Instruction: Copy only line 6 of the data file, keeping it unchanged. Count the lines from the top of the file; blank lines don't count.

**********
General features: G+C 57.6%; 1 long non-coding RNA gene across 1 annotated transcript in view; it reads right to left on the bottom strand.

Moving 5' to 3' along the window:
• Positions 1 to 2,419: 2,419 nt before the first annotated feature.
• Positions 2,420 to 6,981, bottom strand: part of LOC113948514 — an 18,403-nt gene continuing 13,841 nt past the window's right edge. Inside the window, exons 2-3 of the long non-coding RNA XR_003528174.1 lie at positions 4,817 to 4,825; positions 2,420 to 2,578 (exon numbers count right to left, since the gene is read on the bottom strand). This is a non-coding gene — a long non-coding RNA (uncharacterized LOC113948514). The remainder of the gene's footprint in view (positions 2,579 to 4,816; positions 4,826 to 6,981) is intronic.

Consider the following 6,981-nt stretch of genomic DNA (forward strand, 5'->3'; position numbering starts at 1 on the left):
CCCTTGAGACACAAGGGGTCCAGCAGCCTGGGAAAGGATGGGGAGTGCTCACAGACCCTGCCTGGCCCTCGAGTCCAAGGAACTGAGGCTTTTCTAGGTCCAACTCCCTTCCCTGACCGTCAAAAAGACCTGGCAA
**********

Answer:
CCCTTGAGACACAAGGGGTCCAGCAGCCTGGGAAAGGATGGGGAGTGCTCACAGACCCTGCCTGGCCCTCGAGTCCAAGGAACTGAGGCTTTTCTAGGTCCAACTCCCTTCCCTGACCGTCAAAAAGACCTGGCAA